Hilda of Whitby, Abbess, 680
O God of peace, by whose grace the abbess Hilda was endowed with gifts of justice, prudence, and strength to rule as a wise mother over the nuns and monks of her household: Raise up these gifts in us, that we, following her example and prayers, may build up one another in love to the benefit of your church; through Jesus Christ our Lord, who lives and reigns with you and the Holy Spirit, one God, now and for ever. Amen.
Ruins of Whitby Abbey (built long after Hilda's time). [Photo by author] Hilda (known in her own century as "Hild") was the grandniece of King Edwin (see 12 Oct) of Northumbria, a kingdom of the Angles. She was born in 614 and baptized in 627 when the king and his household became Christians. In 647 she decided to become a nun, and under the direction of Aidan (see 31 Aug) she established several monasteries. Her last foundation was at Whitby. It was a double house: a community of men and another of women, with the chapel in between, and Hilda as the governor of both; and it was a great center of English learning, one which produced five bishops (during Hilda's lifetime or that of the Abbey?). Here a stable-boy, Caedmon, was moved to compose religious poems in the Anglo-Saxon tongue, most of them metrical paraphrases of narratives from Genesis and the Gospels.
The Celtic peoples of Britain had heard the Gospel well before 300 AD, but in the 400's and 500's a massive invasion of Germanic peoples (Angles, Jutes, and Saxons) forced the native Celts out of what is now England and into Wales, Ireland, and Scotland. The invaders were pagans, and missionaries were sent to them in the north and west by the Celts, and in the south and east by Rome and other churches on the continent of Europe.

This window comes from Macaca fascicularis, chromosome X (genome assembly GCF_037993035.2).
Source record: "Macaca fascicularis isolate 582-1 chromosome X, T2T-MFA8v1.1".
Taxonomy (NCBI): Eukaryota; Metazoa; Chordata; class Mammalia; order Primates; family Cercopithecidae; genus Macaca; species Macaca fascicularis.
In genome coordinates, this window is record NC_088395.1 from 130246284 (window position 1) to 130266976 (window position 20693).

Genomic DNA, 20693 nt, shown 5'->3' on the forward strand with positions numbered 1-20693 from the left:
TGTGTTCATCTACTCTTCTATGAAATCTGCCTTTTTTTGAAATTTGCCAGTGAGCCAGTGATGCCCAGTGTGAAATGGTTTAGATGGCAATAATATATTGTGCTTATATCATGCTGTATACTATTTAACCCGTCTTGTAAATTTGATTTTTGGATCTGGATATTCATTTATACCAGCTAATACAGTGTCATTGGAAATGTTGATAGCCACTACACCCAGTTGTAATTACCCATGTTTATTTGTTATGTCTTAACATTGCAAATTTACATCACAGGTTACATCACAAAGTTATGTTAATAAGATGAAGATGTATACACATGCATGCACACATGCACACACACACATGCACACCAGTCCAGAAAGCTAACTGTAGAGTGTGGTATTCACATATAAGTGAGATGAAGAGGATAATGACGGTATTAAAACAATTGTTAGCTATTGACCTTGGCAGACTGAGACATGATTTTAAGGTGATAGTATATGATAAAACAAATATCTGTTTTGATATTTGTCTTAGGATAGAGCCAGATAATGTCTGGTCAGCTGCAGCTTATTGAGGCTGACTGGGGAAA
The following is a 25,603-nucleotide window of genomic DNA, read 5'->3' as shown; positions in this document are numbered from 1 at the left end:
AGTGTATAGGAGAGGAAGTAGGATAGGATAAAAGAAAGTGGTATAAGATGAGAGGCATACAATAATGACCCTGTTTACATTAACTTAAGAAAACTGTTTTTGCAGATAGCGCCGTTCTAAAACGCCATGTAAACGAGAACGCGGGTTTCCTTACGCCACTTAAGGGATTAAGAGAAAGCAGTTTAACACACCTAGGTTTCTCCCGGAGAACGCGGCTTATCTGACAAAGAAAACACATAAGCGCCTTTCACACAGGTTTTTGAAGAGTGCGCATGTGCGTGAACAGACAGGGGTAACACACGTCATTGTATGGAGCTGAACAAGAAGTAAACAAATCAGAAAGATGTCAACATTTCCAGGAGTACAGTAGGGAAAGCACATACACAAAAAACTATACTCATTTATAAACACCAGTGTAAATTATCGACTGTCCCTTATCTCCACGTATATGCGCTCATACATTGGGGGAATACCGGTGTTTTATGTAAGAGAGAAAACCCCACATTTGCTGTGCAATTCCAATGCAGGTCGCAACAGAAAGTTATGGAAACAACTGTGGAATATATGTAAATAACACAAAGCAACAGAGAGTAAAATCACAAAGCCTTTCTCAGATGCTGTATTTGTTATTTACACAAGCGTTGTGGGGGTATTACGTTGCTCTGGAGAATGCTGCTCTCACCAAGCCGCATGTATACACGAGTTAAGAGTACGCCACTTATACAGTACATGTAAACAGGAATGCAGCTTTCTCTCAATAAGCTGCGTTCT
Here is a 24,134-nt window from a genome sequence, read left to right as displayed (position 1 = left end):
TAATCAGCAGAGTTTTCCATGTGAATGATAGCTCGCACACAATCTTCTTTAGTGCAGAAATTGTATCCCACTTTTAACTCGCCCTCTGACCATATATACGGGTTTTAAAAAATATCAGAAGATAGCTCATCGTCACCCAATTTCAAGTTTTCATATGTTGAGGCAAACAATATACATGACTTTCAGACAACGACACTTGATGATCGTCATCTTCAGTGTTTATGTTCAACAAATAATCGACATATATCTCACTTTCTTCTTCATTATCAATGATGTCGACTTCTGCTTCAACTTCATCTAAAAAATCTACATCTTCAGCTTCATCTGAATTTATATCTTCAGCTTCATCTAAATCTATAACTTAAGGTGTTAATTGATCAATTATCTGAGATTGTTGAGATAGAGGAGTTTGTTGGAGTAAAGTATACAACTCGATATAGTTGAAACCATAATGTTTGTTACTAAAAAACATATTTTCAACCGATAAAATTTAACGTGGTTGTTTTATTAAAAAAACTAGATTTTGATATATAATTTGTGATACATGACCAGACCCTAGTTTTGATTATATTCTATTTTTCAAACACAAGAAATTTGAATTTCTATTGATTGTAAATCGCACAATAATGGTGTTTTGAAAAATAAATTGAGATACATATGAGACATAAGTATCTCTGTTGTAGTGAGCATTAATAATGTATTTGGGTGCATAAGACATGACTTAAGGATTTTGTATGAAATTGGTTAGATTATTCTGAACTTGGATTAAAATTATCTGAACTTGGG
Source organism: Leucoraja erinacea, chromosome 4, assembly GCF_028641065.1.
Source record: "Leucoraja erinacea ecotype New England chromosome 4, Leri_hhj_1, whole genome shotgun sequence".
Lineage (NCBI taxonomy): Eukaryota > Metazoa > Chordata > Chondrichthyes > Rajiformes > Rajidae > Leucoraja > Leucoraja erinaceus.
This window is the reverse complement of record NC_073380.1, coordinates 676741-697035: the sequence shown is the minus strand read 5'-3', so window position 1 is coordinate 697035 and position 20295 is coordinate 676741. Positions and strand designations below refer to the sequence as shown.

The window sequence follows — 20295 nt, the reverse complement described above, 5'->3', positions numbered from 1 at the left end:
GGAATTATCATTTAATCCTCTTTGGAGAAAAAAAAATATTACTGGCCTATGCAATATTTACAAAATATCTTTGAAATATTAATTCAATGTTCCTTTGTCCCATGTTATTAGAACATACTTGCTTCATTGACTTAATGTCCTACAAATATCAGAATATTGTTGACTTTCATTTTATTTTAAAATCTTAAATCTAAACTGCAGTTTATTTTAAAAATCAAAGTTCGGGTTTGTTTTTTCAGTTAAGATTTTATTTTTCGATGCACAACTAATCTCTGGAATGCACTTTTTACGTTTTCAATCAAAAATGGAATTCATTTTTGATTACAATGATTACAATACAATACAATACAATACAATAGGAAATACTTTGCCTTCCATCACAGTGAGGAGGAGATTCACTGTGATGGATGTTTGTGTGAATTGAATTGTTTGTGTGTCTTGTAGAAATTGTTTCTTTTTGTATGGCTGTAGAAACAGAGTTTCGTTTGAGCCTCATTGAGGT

Roman and Celtic traditions differed, not in doctrine, but on such questions as the proper way of calculating the date of Easter, and the proper style of haircut and dress for a monk. It was, in particular, highly desirable that Christians, at least in the same area, should celebrate Easter at the same time; and it became clear that the English Church would have to choose between the old Celtic customs which it had inherited from before 300, and the customs of continental Europe and in particular of Rome that missionaries from there had brought with them. In 664 the Synod of Whitby met at that monastery to consider the matter, and it was decided to follow Roman usage.
Hilda herself greatly preferred the Celtic customs in which she had been reared, but once the decision had been made she used her moderating influence in favor of its peaceful acceptance. Her influence was considerable; kings and commoners alike came to her for advice. She was urgent in promoting the study of the Scriptures and the thorough education of the clergy. She died 17 November 680.*
*The Lectionary, James Kiefer, http://www.satucket.com/lectionary/Hilda_Whitby.htm